Automation in Packaging â€“ Transforming the Industry
All it took was the humble sachet and a locally made packaging machine to revolutionise the FMCG distribution in rural India, until then an undiscovered and untapped market with huge potential. MNCs soon discovered this and followed suit, after initially sniggering at the Re 1 unit price. The Velvette shampoo story is the stuff marketing legends are made of, and the rest, as the clichÃ© goes is history. According to informed sources, approximately 70 per cent of the products sold in India are in small pouches, and the FMCG companies â€“ from unorgansied as well as organised segments â€“ are merrily tapping into smaller packaging, raking in the profits from the large volumes. From detergent powders, shampoo, hair oil, soaps, spices, tobacco, mouth fresheners and even pickles, small packages are very popular among rural consumers.
The Indian packaging industry constitutes about 4 per cent of the global packaging industry. While the organised retail and explosion in e-commerce offers huge potential for future growth of retailing, the packaging sector is a big gainer in the process. However, the per capita packaging consumption in India is still quite low at 8.7 kg, compared to countries like Germany and Taiwan where it is 42 kg and 19 kg respectively. But today the Indian Packaging Industry is highly competitive and offers solutions globally. Companies like Essel Propack Ltd, Ulflex Ltd and Cosmo Films Ltd are among the global leaders in the industry.
The Indian packaging market is expected to reach US$ 32 billion by 2020, according to N C Saha, Director, Indian Institute of Packaging (IIP), the national apex body of the packaging sector in India. IIP was set up in 1966 by the packaging and allied industries and the Ministry of Commerce, Government of India, with the specific objective of improving the packaging standards in the country. The Institute is an autonomous body working under the administrative control of the Ministry of Commerce.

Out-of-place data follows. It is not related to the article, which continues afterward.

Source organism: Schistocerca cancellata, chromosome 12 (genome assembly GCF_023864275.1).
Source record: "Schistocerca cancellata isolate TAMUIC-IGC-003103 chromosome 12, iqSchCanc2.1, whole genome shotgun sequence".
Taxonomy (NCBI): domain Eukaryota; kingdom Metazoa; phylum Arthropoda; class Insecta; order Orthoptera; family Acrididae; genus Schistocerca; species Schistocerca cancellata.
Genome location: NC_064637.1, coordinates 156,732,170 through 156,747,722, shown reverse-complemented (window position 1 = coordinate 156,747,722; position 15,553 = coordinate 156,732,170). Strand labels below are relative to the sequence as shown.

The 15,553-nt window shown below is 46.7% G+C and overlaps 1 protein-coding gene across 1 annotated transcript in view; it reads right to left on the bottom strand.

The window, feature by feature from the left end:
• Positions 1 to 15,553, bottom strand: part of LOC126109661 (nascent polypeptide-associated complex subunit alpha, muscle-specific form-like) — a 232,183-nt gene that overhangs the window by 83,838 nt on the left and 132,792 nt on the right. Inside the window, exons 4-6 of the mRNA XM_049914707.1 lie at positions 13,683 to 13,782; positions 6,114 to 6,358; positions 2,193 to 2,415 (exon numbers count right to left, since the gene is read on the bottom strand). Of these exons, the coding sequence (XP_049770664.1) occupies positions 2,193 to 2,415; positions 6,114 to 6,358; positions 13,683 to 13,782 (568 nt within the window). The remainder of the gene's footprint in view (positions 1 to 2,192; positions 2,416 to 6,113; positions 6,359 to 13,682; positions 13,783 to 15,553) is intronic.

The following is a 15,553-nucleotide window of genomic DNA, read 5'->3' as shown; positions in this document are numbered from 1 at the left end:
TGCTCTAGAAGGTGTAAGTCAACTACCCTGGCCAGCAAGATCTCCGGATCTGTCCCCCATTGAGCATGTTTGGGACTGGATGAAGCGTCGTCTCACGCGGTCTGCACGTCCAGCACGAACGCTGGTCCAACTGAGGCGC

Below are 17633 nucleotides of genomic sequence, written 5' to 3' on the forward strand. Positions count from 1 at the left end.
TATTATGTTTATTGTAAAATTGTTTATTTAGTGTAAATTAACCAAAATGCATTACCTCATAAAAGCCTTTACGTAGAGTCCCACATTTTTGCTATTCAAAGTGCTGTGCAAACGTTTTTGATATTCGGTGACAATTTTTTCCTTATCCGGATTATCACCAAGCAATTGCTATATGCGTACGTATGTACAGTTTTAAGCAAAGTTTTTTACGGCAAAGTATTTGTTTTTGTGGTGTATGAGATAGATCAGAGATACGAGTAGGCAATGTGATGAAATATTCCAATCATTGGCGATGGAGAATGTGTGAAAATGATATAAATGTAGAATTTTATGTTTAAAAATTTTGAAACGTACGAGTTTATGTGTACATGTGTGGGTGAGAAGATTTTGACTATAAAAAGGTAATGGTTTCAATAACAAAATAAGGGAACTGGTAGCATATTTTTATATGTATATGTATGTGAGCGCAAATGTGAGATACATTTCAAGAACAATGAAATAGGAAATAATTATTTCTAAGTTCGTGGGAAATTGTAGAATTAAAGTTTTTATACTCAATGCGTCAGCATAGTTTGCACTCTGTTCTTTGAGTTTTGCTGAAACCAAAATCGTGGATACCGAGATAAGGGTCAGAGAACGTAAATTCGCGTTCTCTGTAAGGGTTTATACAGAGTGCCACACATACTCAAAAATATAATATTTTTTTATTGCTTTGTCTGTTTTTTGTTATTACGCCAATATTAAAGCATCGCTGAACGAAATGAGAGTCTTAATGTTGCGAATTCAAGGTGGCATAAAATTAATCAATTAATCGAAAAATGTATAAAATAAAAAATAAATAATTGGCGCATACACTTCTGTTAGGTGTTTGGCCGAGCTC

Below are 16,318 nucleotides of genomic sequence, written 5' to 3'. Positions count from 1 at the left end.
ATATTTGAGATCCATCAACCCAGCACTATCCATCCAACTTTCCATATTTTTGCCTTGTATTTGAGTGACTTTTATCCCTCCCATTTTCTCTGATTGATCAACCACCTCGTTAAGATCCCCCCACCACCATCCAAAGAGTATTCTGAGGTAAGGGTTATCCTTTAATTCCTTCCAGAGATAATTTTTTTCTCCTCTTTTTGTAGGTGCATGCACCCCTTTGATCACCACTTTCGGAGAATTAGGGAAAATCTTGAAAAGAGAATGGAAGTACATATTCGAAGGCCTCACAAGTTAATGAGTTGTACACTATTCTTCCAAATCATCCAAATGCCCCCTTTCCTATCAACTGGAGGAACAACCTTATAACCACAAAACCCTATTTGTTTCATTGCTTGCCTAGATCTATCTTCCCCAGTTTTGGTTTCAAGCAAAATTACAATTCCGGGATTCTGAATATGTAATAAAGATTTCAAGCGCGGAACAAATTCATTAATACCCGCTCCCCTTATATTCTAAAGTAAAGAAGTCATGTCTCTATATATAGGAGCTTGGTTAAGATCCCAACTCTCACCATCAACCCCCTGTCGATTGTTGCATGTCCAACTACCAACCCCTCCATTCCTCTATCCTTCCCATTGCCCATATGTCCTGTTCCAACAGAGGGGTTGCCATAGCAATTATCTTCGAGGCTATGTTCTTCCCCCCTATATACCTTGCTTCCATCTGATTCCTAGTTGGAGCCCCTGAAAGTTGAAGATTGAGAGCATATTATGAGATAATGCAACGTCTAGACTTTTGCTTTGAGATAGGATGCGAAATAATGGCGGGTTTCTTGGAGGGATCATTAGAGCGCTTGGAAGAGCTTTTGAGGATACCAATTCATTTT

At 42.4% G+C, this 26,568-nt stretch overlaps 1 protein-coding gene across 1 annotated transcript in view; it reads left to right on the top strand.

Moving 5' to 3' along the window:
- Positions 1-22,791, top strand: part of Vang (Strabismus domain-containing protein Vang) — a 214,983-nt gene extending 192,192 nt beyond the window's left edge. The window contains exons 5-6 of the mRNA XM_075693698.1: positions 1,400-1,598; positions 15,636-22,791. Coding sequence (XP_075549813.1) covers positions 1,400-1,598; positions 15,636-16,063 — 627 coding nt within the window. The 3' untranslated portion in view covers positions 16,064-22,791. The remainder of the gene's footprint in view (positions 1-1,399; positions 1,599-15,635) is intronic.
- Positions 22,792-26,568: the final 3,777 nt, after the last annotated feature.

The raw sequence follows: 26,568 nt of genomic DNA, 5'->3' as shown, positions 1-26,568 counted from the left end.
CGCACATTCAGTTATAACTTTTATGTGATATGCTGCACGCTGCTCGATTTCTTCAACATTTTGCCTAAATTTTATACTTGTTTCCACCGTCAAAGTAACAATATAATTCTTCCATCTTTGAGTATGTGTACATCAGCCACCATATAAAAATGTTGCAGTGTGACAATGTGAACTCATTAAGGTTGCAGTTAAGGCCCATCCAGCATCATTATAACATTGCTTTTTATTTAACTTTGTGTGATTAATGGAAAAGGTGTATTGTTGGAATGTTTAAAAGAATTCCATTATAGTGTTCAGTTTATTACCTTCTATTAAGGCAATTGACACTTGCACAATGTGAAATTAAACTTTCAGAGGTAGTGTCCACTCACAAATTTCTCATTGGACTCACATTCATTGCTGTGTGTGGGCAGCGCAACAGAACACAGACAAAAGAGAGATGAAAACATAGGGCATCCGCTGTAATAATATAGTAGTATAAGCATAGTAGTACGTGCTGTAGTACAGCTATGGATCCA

IIP endeavours to improve the standard of packaging needed for the promotion of exports and create infrastructural facilities for overall packaging improvement in India. This is achieved through the Instituteâ€™s multifarious activities which are today, in line with those of premier packaging institutes the world over. Headquartered in Mumbai, the IIP aims to make India a focal point for contemporary developments in art, science, technology and engineering, with respect to the field of packaging. With regional centres located at Delhi, Kolkata, Hyderabad and Chennai, the IIP conducts major activities like Training & Education, Research & Development, Consultancy & Projects and Testing & Certification.
Another organisation, the Institute of Packaging Machinery Manufacturers of India (IPMMI) is an exclusive national body representing the packaging machinery manufacturers in the country. They cater to the need of the packaging industry covering package conversion, packaging line operations, packaging systems, online and end of line systems, ancillary machinery and equipments besides testing and quality control equipments. IPMMI has members spread across the country. The primary objective and activities of the institute is to create awareness about the technical standards, provide technical advisory services to the members and package user industries, promote safety standards and extend training and educational programmes to the packaging industry, besides publications. IPMMI also aims to liaise with industry associations and institutions - both within the country and overseas, in order to help its members to update on the latest trends in the industry. The IPMMI also organises national and international conferences/seminars and expositions to promote the capabilities of the members besides addressing to various industrial and fiscal issues.